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Meryl Streep asks Congress to revive ERA

Meryl StreepNo actor or actress can match Meryl Streep's 19 Academy Award nominations, and only Katharine Hepburn has bested her three Oscars for acting. So maybe it's conceivable that Streep's letter Tuesday to each member of Congress can somehow revive the Equal Rights Amendment, politically dormant since its high-water mark four decades ago.

"I am writing to ask you to stand up for equality - for your mother, your daughter, your sister, your wife or yourself - by actively supporting the Equal Rights Amendment," Streep writes. Each packet includes a copy of "Equal Means Equal," a book by Jessica Neuwirth, president of the ERA Coalition.


Pentagon accused of withholding data on sex assaults at US bases

GillibrandThe number of sex-related crimes occurring in U.S. military communities is far greater than the Defense Department has publicly reported, a U.S. senator said Monday in a scathing critique that asserts the Pentagon has refused to provide her information about sexual assaults at several major bases.

The spouses of service members and civilian women who live or work near military facilities are especially vulnerable to being sexually assaulted, Sen. Kirsten Gillibrand, D-N.Y., said in a report. Yet they "remain in the shadows" because neither is counted in surveys conducted by the Defense Department to determine the prevalence of sexual assaults within the ranks, the report said.


U.S. senators agree on path to fast-track trade bill

ast track okayedU.S. senators said on Thursday they could present a bipartisan bill to move trade deals quickly through Congress as soon as later in the day after reaching agreement on aid for workers hurt by trade.

The move set the stage for a tough fight with critics.

Republican Senate Finance Committee Chairman Orrin Hatch said the legislation, key to closing a 12-nation Pacific trade pact and the Obama administration's pivot to Asia, could be unveiled in the afternoon and ready for full Senate consideration next week.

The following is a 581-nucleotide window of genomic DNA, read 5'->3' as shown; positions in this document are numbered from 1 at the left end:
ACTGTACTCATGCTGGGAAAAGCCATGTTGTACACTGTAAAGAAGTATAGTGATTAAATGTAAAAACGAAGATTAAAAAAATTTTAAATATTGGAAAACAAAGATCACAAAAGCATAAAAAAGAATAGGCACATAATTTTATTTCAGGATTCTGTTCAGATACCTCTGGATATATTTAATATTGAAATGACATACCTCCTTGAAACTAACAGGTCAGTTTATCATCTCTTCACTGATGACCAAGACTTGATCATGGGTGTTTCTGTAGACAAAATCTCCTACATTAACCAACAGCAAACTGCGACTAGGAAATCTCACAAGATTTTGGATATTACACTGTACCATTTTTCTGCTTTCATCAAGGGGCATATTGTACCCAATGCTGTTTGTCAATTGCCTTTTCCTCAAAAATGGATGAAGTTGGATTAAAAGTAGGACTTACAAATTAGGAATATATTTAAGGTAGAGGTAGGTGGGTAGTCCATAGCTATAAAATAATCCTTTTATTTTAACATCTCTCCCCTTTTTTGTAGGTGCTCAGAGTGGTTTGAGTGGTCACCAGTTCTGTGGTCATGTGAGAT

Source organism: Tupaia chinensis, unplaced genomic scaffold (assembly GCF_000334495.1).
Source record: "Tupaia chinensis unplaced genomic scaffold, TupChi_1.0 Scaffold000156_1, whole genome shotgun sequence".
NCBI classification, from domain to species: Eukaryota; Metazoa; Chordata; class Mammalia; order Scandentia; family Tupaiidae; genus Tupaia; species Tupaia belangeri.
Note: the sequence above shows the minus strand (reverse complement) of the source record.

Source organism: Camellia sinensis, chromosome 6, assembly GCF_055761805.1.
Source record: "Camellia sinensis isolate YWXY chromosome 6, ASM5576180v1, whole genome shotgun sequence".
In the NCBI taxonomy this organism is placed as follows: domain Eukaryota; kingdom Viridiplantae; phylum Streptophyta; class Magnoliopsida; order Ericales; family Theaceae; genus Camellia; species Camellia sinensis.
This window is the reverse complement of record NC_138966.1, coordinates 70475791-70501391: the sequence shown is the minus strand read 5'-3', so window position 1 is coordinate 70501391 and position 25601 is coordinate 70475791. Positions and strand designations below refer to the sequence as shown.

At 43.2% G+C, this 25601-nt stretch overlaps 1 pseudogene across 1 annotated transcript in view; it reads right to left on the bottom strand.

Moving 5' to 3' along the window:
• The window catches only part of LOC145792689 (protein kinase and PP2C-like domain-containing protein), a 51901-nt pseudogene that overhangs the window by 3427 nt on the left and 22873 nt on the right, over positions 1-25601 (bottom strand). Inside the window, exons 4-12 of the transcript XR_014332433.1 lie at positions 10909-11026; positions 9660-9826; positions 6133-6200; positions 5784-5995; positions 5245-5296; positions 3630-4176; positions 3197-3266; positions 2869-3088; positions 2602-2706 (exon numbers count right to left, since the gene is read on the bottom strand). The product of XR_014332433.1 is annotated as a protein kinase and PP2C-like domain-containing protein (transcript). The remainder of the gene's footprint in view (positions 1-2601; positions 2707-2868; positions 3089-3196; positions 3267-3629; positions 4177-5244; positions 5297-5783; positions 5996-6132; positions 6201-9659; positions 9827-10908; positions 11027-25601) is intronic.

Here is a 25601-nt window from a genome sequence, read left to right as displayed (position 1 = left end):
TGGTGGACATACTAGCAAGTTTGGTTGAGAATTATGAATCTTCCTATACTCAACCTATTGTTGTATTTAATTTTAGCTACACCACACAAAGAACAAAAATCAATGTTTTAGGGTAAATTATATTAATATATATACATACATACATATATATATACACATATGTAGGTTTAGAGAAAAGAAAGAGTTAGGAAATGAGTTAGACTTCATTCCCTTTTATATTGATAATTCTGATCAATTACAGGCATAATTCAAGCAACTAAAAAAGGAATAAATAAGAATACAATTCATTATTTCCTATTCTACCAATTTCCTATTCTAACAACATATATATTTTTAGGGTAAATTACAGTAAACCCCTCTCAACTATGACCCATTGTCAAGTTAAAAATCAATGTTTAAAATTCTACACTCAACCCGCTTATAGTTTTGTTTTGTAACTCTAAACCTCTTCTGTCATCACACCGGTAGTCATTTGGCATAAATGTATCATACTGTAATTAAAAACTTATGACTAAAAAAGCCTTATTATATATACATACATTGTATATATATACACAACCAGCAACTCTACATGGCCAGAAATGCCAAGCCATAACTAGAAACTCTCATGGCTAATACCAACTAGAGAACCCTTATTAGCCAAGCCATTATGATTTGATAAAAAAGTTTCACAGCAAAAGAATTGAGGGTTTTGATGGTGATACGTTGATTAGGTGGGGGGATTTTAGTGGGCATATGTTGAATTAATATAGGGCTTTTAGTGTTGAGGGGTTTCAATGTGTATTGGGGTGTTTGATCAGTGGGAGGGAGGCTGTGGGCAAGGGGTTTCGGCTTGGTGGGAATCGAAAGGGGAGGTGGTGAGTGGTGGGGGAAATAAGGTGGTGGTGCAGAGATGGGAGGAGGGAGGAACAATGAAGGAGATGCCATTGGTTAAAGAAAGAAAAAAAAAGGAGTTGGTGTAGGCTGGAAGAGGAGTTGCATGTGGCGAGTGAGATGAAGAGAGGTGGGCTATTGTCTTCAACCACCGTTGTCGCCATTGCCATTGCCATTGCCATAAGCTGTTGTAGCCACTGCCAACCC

U.S. Senator Menendez Indicted by U.S. in Corruption Case

Menendez indictedU.S. Senator Robert Menendez was indicted after a corruption investigation into whether he took gifts from a campaign donor, imperiling the political career of one of the most influential Democratic and Latino voices on foreign policy.

Menendez was charged in connection with gifts from Salomon Melgen, a Florida eye doctor and longtime friend who sought his help in a dispute with federal agencies. Menendez is the 12th U.S. senator in history to be charged while serving in office, and the prospect of a lengthy case could put pressure on him to resign. Melgen was also indicted today.


Petition to prosecute 47 GOP senators over open Iran letter reaches goal

Letter to IranA petition asking to prosecute the 47 U.S. Republican senators, who sent a heavily criticized open letter to Iran's leadership, has reached the goal to require a White House response.

The petition was published on March 9 and reached more than 200,000 signatures in three days, well above the requirement of 100,000, which requires the White House to respond.

The petition cited the 1799 Logan Act, which can carry an imprisonment sentence for up to three years.


47 GOP Senators: Iran nuclear deal could be temporary

Freshmen senators send letter to ObamaA letter signed by 47 Republican Senators warned Iran any deal over nuclear weapons could last only as long as the Obama administration.

The open letter, by which Senators are attempting to get involved ongoing talks between Western countries and Iran to curtail Iran's nuclear program, prominently mentioned an agreement without congressional approval could be rescinded by the next President.


Senate panel approves AG nominee Lynch

Loretta LynchThe Senate Judiciary Committee voted Thursday to advance Loretta Lynch to be the nation's next attorney general, overcoming Republican objections to her support of President Obama's executive action on immigration.

Lynch's committee approval, by a vote of 12-8, sets up final consideration by the full Senate.

The panel's vote comes nearly a month after a confirmation hearing in which the 55-year-old career federal prosecutor promised to repair the Justice Department's strained relationship with Congress and confront simmering racial tensions over law enforcement's dealings in minority communities across the country.


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